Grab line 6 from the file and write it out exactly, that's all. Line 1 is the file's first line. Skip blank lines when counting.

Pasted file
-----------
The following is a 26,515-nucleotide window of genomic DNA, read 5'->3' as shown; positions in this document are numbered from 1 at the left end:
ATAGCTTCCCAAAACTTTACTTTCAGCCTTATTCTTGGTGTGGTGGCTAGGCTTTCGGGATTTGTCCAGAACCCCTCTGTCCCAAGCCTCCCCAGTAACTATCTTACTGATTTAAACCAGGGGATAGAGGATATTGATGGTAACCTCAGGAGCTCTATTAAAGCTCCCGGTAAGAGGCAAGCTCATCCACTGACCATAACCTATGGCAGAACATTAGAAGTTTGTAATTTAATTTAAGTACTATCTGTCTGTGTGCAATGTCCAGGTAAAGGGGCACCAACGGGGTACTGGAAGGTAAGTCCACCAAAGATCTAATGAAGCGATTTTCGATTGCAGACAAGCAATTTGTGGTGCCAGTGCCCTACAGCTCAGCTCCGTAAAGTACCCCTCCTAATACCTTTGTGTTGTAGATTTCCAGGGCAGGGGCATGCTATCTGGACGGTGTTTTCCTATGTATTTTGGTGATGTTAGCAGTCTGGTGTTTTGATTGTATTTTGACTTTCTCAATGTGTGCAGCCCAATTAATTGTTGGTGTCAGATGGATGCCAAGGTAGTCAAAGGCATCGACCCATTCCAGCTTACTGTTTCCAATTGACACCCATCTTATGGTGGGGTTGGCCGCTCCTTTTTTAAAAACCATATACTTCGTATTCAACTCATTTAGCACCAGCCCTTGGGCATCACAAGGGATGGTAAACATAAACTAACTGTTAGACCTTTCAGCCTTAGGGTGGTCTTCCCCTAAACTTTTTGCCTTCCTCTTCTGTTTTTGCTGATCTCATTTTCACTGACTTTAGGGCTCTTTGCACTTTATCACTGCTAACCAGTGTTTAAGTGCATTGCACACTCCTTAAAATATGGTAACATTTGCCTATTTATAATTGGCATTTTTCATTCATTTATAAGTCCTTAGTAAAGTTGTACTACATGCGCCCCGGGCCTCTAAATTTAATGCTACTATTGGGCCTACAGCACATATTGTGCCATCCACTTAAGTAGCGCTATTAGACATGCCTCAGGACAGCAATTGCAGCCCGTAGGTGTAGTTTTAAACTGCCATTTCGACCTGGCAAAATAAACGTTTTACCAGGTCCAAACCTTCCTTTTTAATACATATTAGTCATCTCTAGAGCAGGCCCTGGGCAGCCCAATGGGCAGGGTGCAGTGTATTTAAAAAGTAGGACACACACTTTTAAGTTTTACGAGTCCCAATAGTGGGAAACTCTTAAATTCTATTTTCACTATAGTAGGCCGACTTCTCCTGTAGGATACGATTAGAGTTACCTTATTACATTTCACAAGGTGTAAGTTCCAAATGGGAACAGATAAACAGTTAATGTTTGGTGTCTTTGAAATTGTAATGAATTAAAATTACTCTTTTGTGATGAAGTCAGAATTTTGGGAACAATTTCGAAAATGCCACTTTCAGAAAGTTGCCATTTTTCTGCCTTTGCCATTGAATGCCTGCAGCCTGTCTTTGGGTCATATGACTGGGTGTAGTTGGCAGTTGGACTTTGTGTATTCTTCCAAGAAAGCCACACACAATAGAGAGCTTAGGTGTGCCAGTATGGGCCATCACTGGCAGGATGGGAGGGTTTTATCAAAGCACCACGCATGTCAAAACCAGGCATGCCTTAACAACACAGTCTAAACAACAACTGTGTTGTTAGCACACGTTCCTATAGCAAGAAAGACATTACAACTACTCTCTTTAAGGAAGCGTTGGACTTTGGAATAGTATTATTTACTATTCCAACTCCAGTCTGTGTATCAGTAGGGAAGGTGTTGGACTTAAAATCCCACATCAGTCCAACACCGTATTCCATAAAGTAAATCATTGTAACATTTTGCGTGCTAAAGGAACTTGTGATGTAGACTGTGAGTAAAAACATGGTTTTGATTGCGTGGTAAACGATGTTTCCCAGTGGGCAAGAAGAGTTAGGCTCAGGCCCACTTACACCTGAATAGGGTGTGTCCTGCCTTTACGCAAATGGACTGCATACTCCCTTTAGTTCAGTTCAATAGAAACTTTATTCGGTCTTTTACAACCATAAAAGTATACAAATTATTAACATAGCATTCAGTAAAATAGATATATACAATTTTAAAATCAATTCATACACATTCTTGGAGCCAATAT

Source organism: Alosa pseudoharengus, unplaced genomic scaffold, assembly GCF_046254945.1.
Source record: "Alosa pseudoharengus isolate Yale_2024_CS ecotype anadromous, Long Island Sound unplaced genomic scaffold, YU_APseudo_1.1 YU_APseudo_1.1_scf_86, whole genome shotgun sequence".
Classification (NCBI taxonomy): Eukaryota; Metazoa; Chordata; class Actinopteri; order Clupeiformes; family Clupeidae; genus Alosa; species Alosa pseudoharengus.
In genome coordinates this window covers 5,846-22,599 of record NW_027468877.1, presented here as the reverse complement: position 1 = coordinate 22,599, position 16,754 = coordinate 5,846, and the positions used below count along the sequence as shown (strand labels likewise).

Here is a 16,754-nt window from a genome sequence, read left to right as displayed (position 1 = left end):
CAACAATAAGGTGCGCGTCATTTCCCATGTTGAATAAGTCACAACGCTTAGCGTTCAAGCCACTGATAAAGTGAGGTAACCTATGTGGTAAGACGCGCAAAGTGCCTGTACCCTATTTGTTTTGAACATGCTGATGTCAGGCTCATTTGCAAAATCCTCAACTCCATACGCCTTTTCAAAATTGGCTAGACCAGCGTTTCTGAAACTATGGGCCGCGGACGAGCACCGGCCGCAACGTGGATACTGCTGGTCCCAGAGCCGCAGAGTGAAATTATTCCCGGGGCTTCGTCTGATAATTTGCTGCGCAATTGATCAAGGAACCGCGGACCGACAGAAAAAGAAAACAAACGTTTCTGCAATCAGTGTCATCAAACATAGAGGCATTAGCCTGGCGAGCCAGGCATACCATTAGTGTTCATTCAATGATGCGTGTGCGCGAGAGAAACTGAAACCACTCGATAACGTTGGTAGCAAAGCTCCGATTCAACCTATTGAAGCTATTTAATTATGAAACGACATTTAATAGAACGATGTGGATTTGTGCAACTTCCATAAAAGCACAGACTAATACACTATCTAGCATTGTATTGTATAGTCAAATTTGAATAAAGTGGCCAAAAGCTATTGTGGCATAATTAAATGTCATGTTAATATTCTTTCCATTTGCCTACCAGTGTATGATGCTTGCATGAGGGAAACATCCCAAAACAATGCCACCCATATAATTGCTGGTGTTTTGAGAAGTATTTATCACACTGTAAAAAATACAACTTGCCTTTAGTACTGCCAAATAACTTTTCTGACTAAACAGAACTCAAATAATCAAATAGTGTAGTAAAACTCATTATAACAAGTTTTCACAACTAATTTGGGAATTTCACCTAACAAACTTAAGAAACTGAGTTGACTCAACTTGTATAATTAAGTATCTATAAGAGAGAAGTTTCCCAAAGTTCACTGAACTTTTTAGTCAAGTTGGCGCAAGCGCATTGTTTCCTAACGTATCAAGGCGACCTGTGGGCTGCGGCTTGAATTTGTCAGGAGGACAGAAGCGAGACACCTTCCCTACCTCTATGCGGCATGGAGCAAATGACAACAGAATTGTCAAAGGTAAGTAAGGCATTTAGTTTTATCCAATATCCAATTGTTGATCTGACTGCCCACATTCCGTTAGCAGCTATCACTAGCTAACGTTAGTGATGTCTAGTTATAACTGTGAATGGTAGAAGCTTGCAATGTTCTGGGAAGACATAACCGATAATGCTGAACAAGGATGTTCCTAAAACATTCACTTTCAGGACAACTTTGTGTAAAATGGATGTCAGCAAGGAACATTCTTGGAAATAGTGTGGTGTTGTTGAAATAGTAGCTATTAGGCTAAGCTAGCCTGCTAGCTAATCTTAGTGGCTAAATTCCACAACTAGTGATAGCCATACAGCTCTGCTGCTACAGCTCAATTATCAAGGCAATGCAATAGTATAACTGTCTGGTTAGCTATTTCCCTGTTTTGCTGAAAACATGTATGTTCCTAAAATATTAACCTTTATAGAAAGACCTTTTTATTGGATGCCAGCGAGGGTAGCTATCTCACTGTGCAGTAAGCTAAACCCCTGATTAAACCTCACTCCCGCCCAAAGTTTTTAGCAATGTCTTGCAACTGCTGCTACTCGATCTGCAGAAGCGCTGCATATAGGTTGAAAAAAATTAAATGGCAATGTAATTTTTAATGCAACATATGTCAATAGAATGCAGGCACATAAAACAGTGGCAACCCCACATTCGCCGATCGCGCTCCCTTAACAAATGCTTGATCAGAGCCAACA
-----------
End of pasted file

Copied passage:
In genome coordinates this window covers 5,846-22,599 of record NW_027468877.1, presented here as the reverse complement: position 1 = coordinate 22,599, position 16,754 = coordinate 5,846, and the positions used below count along the sequence as shown (strand labels likewise).